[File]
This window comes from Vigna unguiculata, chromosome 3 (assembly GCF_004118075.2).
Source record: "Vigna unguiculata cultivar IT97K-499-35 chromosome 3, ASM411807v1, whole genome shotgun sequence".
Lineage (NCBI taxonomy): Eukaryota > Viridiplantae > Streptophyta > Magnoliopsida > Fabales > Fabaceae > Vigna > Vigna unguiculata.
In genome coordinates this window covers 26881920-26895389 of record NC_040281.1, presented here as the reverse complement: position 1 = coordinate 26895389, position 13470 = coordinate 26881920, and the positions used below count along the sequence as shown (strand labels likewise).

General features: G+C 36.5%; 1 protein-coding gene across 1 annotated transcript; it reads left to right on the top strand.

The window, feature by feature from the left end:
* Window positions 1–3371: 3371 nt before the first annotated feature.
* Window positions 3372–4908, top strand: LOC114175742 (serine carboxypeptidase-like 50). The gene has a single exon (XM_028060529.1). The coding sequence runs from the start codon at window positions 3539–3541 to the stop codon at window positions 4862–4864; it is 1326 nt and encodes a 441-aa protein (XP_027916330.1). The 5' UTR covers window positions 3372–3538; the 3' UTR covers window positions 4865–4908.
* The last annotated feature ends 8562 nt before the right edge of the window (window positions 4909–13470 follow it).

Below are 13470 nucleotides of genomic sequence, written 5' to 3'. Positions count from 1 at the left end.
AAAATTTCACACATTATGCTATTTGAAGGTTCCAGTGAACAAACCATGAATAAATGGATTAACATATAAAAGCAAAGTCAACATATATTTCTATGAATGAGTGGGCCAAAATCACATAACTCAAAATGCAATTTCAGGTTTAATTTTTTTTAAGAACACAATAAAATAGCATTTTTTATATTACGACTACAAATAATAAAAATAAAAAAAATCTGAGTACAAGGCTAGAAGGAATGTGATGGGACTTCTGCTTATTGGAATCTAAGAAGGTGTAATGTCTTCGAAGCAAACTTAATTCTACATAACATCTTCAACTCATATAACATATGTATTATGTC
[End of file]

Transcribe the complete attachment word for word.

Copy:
This window comes from Vigna unguiculata, chromosome 3 (assembly GCF_004118075.2).
Source record: "Vigna unguiculata cultivar IT97K-499-35 chromosome 3, ASM411807v1, whole genome shotgun sequence".
Lineage (NCBI taxonomy): Eukaryota > Viridiplantae > Streptophyta > Magnoliopsida > Fabales > Fabaceae > Vigna > Vigna unguiculata.
In genome coordinates this window covers 26881920-26895389 of record NC_040281.1, presented here as the reverse complement: position 1 = coordinate 26895389, position 13470 = coordinate 26881920, and the positions used below count along the sequence as shown (strand labels likewise).

General features: G+C 36.5%; 1 protein-coding gene across 1 annotated transcript; it reads left to right on the top strand.

The window, feature by feature from the left end:
* Window positions 1–3371: 3371 nt before the first annotated feature.
* Window positions 3372–4908, top strand: LOC114175742 (serine carboxypeptidase-like 50). The gene has a single exon (XM_028060529.1). The coding sequence runs from the start codon at window positions 3539–3541 to the stop codon at window positions 4862–4864; it is 1326 nt and encodes a 441-aa protein (XP_027916330.1). The 5' UTR covers window positions 3372–3538; the 3' UTR covers window positions 4865–4908.
* The last annotated feature ends 8562 nt before the right edge of the window (window positions 4909–13470 follow it).

Below are 13470 nucleotides of genomic sequence, written 5' to 3'. Positions count from 1 at the left end.
AAAATTTCACACATTATGCTATTTGAAGGTTCCAGTGAACAAACCATGAATAAATGGATTAACATATAAAAGCAAAGTCAACATATATTTCTATGAATGAGTGGGCCAAAATCACATAACTCAAAATGCAATTTCAGGTTTAATTTTTTTTAAGAACACAATAAAATAGCATTTTTTATATTACGACTACAAATAATAAAAATAAAAAAAATCTGAGTACAAGGCTAGAAGGAATGTGATGGGACTTCTGCTTATTGGAATCTAAGAAGGTGTAATGTCTTCGAAGCAAACTTAATTCTACATAACATCTTCAACTCATATAACATATGTATTATGTC